If the $10 billion in fiscal 2013 funds earmarked for reconstruction efforts in Afghanistan is ever unlocked from congressional budget battles, the total bill for American reconstruction efforts in that country will hit $98 billion, according to a new government watchdog report released Jan. 30.
Roughly $55 billion of that total will have gone toward recruiting, training, equipping and fielding the Afghan National Security Forces (ANSF) alone, the Special Inspector General for Afghanistan Reconstruction (SIGAR) said in its latest quarterly report to Congress.
According to U.S. Department of Defense statistics, the ANSF is officially listed as 352,000-personnel strong, with 195,000 soldiers and 157,000 police officers in the field.
The SIGAR report, however, calls those numbers into question. The congressionally mandated watchdog found that the Combined Security Transition Command – Afghanistan (CSTC-A), which oversees the recruiting and fielding effort, actually reported that the Afghan Army and Police were still 20,000 recruits shy of their goal at the end of November, and even then “only 62.3–80.4% of personnel were present for duty” in the Army, while “84% of Afghan Air Force personnel were present for duty.”
The Army had also shed 10,000 soldiers between the third and fourth quarters of 2012, the report noted.
The issue of attrition — soldiers either not showing up for duty or deserting — has been one that has plagued the ANSF since its inception. In December, the Pentagon released a dire report detailing the pace of the attrition between September 2011 and September 2012, finding that the Army and police were losing, or couldn’t account for, between 2,400 to 5,500 soldiers each month, with most months hovering in the 3,000- to 4,000-soldier range.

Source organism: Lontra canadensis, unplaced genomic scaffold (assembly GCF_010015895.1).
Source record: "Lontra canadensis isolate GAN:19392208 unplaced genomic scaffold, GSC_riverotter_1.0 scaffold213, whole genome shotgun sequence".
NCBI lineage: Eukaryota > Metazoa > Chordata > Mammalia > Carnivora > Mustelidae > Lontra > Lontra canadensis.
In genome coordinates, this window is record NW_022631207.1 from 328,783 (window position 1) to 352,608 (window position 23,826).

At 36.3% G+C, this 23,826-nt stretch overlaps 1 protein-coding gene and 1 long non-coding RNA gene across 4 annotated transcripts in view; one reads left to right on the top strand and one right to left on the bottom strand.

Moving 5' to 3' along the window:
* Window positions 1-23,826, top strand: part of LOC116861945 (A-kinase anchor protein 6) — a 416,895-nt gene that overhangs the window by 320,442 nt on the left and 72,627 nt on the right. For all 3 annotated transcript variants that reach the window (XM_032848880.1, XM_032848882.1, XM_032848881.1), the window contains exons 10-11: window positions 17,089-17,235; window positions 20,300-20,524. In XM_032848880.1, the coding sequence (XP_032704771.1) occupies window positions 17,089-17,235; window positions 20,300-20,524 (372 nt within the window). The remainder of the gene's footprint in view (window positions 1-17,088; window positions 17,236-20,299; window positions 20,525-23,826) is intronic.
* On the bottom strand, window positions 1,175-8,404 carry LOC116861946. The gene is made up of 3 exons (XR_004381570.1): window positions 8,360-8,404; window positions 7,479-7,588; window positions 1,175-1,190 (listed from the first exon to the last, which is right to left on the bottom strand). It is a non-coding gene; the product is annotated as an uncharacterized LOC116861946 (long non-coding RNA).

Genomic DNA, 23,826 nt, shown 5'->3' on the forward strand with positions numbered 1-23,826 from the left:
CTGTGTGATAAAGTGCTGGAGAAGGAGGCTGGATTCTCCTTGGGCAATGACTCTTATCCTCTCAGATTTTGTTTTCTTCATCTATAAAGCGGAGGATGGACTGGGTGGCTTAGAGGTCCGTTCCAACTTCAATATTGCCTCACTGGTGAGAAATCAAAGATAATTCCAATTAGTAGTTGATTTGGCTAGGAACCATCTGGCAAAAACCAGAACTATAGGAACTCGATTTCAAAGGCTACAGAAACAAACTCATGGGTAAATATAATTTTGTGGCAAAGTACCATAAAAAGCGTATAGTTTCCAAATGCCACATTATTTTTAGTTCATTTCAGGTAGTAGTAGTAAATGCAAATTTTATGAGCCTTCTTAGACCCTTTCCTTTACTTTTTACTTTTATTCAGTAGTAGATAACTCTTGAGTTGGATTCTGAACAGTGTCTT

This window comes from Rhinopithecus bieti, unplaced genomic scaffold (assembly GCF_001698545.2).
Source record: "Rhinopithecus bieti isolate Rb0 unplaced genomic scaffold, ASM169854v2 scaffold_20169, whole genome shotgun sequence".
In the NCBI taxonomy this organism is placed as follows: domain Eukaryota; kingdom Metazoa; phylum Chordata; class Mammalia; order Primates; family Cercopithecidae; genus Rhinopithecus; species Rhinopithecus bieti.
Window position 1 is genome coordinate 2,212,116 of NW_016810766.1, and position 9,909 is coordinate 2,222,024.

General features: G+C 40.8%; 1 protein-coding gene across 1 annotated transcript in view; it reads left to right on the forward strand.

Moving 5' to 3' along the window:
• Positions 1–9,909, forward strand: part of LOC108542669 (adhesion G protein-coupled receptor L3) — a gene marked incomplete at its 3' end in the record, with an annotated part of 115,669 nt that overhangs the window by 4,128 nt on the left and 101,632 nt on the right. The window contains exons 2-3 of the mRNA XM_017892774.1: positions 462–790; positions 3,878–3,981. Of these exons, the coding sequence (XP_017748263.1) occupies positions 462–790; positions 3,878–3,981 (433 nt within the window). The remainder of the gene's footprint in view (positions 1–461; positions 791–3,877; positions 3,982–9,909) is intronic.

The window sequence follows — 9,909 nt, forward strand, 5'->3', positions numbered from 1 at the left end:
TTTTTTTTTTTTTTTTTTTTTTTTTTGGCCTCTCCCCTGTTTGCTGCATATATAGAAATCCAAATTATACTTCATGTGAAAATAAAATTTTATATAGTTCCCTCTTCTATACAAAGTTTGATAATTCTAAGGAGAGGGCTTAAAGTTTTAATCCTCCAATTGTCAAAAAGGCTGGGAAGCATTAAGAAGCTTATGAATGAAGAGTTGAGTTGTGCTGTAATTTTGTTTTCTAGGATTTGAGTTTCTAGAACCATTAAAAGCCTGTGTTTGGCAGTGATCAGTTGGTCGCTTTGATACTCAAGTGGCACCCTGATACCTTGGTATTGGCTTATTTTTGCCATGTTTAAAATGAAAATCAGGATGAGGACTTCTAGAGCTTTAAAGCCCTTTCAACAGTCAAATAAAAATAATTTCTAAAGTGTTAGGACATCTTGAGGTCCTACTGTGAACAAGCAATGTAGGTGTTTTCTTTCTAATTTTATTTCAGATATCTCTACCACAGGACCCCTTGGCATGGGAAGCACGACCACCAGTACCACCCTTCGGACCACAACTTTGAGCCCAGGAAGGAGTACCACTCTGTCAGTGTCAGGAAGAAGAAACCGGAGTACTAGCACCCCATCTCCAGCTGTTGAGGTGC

The SIGAR report goes further, writing that “determining ANSF strength is fraught with challenges.” In a written response to SIGAR staffers, CSTC-A admitted that in the case of the Afghan National Army, there is “no viable method of validating [their] personnel numbers,” since unit head counts are done on paper by each unit, which then tallies numbers and mails results to its immediate higher command. This process is repeated, on paper and without oversight, multiple times.
What’s more, Army leadership has also been known to include civilians in its count of Army personnel for the purposes of payroll reporting, the watchdog reports.
Still, the independence and effectiveness of the Afghan Army appears to be increasing as the Afghans and NATO prepare for the 2014 withdrawal of NATO forces. Australian Brig. Gen. Mark Smethurst, ISAF Special Operations Forces commanding general from 2011-2012, told a special operations conference in Washington on Jan. 29 that by September 2012, his command noted that Afghan-led ops had jumped to 86 percent from about 20 percent just a year prior.
Still, according to the Pentagon, of the 292 Army units rated for effectiveness and readiness in October, 58 percent were rated at the two highest levels, while 14 percent were “independent with advisors” and 43 percent were “effective with advisors.”